Reception in the White House gardens, hymns, a 21-gun salute: Yesterday, President Barack Obama welcomed his Chinese counterpart, Xi Jinping, with honors and a background of tensions between the two world powers.
The Chinese leader’s first visit to Washington since his rise to power occurred at a moment when the Chinese economy demonstrated real signs of excitement. And if the subjects of discord hacking at the head [of the U.S.] are numerous, the American executive hopes to display a “constructive” collaboration on at least one subject: the fight against climate change. According to a ranking American, China should especially announce the creation in 2017 of a quota-based market of carbon dioxide, aiming to give a price to carbon and thus encourage reductions of greenhouse gas emissions in the industrial sector. Earth’s principal polluter has already conducted pilot experiments, but has not yet established a true-to-scale national market. During their meeting in November 2014 in Beijing, Mr. Obama and Mr. Xi announced a previously unpublished agreement in which they presented their objectives in terms of greenhouse gas emissions: a reduction from 28 percent to 26 percent by 2025 compared to 2005 for the United States, while China hopes to reach “peak” emissions in 2030.
“Last year’s announcement was about the objectives. This year, we will show our determination to set up policies to reach in order to succeed in a global agreement on climate” in Paris in December, the ranking American concluded.* Mr. Obama welcomed his counterpart to Washington Thursday night for an informal dinner at Blair House, the official residence of distinguished guests of the American government. “The [two leaders] felt the most constructive engagements were when they were able to talk for several hours over dinner without a formal agenda,” emphasized Ben Rhodes, close advisor to Mr. Obama, who sees the opportunity there to confront their respective “world views.”
Yesterday should have been marked by more formality. After the ceremony on the White House lawns, the leaders will meet face to face in the Oval Office before a common press conference. Outside of the negotiations, Barack and Michelle Obama will welcome Mr. Xi and his wife, former singer Peng Liyuan, for a state dinner in the presence of numerous invitees. The American executive promised “frank” discussions with the Chinese president, who, during 10 days in Seattle, praised the commercial bonds between the two countries and emphasized his will to open China “more and more” to the world.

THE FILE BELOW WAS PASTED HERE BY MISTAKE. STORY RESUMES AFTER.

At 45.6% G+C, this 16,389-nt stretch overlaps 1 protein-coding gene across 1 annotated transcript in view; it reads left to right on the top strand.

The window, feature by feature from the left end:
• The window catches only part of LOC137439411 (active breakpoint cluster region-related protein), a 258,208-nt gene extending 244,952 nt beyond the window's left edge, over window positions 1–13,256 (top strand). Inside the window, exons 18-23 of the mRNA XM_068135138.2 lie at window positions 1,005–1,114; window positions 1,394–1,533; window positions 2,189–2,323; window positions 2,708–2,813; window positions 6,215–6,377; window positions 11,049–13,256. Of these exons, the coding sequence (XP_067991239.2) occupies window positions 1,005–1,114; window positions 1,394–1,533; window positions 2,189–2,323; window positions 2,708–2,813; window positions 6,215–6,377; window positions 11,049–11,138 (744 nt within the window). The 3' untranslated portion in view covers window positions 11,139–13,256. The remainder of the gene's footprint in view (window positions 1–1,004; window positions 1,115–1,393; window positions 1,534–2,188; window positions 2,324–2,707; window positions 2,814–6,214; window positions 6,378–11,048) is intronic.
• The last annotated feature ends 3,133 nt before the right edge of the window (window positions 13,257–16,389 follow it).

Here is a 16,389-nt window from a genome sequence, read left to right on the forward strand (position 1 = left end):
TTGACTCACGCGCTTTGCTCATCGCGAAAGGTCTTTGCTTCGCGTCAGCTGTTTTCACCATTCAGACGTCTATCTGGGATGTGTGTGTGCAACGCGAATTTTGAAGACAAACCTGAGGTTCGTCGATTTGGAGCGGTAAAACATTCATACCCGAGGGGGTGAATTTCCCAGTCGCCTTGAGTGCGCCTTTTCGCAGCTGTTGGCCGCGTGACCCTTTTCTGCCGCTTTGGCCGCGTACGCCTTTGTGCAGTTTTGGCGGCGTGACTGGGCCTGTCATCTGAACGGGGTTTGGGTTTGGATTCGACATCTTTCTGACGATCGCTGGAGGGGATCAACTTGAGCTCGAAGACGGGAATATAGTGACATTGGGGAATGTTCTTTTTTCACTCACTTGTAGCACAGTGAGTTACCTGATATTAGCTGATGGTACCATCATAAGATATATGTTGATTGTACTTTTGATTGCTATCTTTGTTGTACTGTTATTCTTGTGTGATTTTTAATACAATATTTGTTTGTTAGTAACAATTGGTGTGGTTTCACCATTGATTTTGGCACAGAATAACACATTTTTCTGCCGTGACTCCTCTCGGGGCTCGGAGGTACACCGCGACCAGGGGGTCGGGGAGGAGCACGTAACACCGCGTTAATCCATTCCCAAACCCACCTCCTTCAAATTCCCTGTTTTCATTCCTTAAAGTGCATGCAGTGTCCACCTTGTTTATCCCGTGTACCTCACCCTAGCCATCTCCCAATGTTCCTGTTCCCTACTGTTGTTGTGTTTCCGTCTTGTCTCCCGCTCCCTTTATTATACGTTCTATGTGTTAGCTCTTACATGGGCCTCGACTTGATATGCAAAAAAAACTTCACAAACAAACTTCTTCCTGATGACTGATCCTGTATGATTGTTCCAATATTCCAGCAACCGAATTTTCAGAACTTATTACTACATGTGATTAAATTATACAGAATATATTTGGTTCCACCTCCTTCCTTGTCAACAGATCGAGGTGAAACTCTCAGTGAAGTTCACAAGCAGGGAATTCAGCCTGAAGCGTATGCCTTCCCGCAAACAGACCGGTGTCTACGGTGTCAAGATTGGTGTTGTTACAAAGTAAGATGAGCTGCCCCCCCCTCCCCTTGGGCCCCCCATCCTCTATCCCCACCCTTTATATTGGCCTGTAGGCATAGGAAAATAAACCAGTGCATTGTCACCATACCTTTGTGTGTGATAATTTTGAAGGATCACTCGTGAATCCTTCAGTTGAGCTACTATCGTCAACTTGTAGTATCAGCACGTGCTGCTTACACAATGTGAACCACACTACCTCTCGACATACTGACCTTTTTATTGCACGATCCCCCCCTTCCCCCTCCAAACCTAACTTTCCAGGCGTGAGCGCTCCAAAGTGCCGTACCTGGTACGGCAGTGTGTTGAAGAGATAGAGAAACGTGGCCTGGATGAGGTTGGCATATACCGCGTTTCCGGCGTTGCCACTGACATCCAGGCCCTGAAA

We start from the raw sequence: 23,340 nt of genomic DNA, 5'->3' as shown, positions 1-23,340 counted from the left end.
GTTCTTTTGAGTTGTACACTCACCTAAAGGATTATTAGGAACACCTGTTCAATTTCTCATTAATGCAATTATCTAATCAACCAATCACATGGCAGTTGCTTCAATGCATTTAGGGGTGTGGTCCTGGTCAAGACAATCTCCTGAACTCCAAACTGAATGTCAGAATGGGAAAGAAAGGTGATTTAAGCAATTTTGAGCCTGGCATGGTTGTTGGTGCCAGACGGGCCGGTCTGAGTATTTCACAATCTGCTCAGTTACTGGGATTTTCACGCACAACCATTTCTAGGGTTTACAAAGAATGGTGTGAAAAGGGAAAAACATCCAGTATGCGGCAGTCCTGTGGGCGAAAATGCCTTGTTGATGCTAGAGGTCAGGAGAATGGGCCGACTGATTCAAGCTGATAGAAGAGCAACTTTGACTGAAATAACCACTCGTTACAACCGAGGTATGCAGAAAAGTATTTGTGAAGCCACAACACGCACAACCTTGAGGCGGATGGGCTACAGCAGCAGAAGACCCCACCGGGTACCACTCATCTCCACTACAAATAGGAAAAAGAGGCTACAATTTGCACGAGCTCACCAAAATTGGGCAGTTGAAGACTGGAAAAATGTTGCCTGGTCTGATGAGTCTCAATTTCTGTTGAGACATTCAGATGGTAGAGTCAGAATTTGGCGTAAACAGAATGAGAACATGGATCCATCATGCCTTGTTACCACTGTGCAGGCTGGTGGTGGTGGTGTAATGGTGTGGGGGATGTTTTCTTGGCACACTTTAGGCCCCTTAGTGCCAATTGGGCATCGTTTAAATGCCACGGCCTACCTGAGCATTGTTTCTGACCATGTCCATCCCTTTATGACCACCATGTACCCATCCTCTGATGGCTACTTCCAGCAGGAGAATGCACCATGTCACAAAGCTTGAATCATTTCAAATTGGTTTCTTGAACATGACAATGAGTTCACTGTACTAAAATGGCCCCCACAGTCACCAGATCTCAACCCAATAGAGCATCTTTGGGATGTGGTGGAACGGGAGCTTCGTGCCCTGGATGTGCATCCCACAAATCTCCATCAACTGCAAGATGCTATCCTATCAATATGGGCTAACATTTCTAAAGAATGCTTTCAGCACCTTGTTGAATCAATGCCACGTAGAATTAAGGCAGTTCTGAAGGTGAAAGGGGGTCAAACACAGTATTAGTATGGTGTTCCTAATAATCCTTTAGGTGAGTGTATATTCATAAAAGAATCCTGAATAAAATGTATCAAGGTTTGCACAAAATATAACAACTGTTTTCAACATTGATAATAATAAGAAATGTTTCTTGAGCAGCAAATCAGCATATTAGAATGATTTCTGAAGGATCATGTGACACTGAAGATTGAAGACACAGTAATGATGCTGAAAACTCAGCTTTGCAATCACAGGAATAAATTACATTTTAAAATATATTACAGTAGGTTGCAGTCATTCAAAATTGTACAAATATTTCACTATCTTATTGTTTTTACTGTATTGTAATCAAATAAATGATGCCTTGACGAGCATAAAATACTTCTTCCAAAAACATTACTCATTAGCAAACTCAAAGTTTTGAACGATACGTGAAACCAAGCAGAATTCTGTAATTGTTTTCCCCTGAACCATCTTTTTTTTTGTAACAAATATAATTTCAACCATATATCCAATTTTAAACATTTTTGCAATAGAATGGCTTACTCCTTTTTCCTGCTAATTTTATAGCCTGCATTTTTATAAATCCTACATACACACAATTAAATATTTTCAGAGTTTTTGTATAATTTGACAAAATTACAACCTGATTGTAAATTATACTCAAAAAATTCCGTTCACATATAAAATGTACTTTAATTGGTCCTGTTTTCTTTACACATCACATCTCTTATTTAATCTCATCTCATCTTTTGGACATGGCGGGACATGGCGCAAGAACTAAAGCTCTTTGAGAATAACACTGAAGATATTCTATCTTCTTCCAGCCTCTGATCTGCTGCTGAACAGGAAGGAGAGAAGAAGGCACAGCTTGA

Worries over Beijing’s attitude at sea, or its role in cyberattacks whose victims were enterprises or American institutions, were actual subjects of discord between the two countries, to the extent that on Tuesday, Mr. Xi pleaded for “a new model of relations” between Beijing and Washington, with “more comprehension and confidence, and less distance and distrust,” and warned that a confrontation could unleash “a disaster for the two countries and the world.” In one editorial, the Washington Post called on the American president to harden the tone. Remembering that Mr. Xi was the only president of a non-democratic country to have the honor to visit the United States during the Obama administration, the newspaper deplores that, for two years, American protests had been “ignored by Chinese leaders.”*
“The true challenge and the most difficult question that this administration reports is: if China continues the same path … the United States should consider taking measure to leave this moment,” emphasizes Michael Green of the Center for Strategic and International Studies.* For Susan Rice, Obama’s national security advisor, if these American concerns are veritable, they should not prevent the research of constructive relations with China. “We reject reductive reasoning and lazy rhetoric that says conflict between the U.S. and China is inevitable, even as we’ve been tough with China where we disagree,” she argued before President Xi’s arrival in the federal capital.
*Editor’s Note: These quotations, accurately translated, could not be verified.
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